How to Assure that the Custom Program You Want Built Meets All Your Expectations
How to assure that the program you want to have built will cost more than you expect, be less than you wanted, and take much longer than you wanted to finish?
You have an idea for a computer program, but what do you do if you’re not a programmer? The marketing literature says it’s really easy, but of course it’s not really your thing. You know a guy whose kid is a guru; he seems to know everything about computers and loves programming. Then there is also the guy down the block who is a professional and says his company has done lots of good programs.
It is very compelling to hire a person who “knows how to program” and they listen to your idea and get started writing code. Your question is “How long will it take?” And the answer might be something like, “Well about 6 weeks or 3 months (or some number)”. A few weeks into the process, you start seeing screens and other things that look like a computer program, and you might be able to enter data. A few weeks/months later, it’s reported that more of the program is done. As the time and money you expected to spend approaches, you hear they are 90% done.
As the time and money you expected to spend is exceeded, you start to hear things like, “Well there is this one part that we had to do differently but we are almost there”. You ask what that means and they show you. But the way they “solved” the problem doesn’t really solve your problem, even though technically it does some of what you asked, sort of. You tell them that won’t work, and you are told, “Well the way you want it will take another month, we think”. After a big sigh you say ok and a month later you get told that it’s harder than they thought but they almost have it done.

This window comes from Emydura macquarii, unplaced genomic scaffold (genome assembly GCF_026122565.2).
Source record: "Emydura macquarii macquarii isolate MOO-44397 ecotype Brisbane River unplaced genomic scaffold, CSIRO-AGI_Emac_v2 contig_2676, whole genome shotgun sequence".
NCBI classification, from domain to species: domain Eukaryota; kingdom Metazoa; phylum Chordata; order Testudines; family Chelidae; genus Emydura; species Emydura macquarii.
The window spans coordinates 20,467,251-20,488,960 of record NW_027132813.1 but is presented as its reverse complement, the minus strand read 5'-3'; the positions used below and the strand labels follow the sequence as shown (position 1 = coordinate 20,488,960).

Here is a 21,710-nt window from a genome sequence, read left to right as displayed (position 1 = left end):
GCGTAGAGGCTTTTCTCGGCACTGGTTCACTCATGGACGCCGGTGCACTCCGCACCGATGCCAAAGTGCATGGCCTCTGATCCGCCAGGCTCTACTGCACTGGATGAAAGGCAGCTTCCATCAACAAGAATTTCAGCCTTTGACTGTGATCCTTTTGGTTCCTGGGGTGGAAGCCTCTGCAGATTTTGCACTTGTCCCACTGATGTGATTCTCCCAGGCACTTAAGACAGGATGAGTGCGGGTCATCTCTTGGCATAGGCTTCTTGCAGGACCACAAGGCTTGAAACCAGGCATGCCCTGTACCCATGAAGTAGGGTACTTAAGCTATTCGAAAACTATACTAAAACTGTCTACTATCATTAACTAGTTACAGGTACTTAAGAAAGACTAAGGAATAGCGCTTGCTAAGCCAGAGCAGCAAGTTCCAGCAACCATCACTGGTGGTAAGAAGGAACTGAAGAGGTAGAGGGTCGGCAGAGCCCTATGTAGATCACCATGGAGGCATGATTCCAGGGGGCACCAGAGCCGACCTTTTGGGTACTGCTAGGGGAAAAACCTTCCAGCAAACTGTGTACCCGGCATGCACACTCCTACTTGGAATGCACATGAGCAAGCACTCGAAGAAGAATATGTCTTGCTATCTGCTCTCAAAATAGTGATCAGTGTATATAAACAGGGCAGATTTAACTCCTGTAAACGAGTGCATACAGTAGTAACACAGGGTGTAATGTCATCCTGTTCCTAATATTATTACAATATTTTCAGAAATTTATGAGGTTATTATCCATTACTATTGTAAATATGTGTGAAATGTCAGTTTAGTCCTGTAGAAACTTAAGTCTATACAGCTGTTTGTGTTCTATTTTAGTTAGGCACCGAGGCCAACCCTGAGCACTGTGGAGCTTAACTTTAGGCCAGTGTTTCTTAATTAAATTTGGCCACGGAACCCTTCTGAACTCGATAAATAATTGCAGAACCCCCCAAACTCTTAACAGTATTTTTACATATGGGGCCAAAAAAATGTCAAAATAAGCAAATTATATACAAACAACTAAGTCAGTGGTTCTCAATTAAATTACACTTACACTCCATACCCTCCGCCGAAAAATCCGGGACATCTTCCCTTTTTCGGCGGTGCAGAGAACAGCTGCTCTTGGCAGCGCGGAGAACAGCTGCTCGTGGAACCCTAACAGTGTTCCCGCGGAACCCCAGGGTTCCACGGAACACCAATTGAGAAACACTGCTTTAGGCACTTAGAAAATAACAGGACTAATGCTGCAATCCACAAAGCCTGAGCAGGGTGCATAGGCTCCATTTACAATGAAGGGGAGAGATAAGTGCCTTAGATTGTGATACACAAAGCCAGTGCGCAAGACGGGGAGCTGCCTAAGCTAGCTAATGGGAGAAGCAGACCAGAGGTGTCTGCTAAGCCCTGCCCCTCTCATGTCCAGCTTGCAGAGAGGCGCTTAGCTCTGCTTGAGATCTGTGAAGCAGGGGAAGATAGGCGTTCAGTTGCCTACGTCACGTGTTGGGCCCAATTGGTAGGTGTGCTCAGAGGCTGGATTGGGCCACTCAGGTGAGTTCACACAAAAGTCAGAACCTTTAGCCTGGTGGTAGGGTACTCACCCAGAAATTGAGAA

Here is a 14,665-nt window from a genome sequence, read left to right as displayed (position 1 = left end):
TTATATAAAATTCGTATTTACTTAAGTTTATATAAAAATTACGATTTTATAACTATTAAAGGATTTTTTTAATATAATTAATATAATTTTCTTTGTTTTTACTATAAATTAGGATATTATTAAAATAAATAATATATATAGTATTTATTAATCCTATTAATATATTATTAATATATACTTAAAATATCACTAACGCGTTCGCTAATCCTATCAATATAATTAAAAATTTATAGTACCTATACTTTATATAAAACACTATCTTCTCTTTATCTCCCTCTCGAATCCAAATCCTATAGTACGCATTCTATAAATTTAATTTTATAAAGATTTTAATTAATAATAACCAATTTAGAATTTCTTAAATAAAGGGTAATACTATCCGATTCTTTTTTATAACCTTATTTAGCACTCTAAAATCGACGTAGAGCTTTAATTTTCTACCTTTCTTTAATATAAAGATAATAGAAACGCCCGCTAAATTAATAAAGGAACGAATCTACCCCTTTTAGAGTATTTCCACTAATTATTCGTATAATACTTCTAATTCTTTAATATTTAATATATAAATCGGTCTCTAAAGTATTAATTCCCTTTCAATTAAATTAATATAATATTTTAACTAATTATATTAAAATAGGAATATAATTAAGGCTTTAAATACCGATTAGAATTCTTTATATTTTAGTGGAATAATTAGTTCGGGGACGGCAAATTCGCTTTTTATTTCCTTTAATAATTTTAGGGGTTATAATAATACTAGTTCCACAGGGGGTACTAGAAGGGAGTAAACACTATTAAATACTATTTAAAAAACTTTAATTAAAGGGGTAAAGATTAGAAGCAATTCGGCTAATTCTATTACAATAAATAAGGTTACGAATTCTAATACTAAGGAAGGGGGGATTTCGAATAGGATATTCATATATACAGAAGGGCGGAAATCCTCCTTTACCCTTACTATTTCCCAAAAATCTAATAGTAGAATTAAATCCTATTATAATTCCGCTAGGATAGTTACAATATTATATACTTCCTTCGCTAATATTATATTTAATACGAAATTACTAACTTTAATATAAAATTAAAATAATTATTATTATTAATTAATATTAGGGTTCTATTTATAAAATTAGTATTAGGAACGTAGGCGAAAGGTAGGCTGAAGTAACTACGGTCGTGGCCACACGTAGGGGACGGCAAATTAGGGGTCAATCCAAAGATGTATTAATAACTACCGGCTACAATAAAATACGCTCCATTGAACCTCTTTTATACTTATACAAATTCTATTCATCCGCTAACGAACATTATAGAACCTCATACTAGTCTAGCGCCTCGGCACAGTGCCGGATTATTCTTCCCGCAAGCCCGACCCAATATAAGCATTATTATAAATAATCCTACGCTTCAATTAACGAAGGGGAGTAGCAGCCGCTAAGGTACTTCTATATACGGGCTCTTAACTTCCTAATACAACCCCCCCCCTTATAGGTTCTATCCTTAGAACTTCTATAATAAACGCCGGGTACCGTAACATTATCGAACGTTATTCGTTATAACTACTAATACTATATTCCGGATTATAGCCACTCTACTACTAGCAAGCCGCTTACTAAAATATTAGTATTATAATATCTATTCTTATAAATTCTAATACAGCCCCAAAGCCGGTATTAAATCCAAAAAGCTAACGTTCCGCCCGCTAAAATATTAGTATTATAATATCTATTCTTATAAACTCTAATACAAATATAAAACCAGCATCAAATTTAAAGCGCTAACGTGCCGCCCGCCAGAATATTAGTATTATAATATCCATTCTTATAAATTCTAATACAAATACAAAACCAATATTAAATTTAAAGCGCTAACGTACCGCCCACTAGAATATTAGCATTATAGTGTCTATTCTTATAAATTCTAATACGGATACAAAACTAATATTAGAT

In the meantime, you have found several other things wrong with the program and you ask them to fix. A month later, you ask about it and they say, “Oh, well those other things got in the way but we fixed those and we are back on the big problem”. You wonder why they didn’t tell you that was going to happen; you’re still writing checks and can’t use the program. And on it goes…
While the exact scenario has lots of different ways of playing out, the point is that creating an important computer program is a non-trivial exercise. It is an exercise that has much more to do with communication, problem solving, risk management and goal seeking, than it does with learning how to write code. While many applications have gotten done like the one above, they are at best more costly than they needed to be and have fewer functions than you wanted. Likely, they will have a shorter life and when needing enhancements will be much more prone to needing complete rewriting.
In the next article I will outline the basics of a real custom application project. Just doing it in the proper steps, while helpful, is not a guarantee of success, but if you get a developer who would never think of doing it any other way, you at least have a chance of having one that knows the value of proper project management.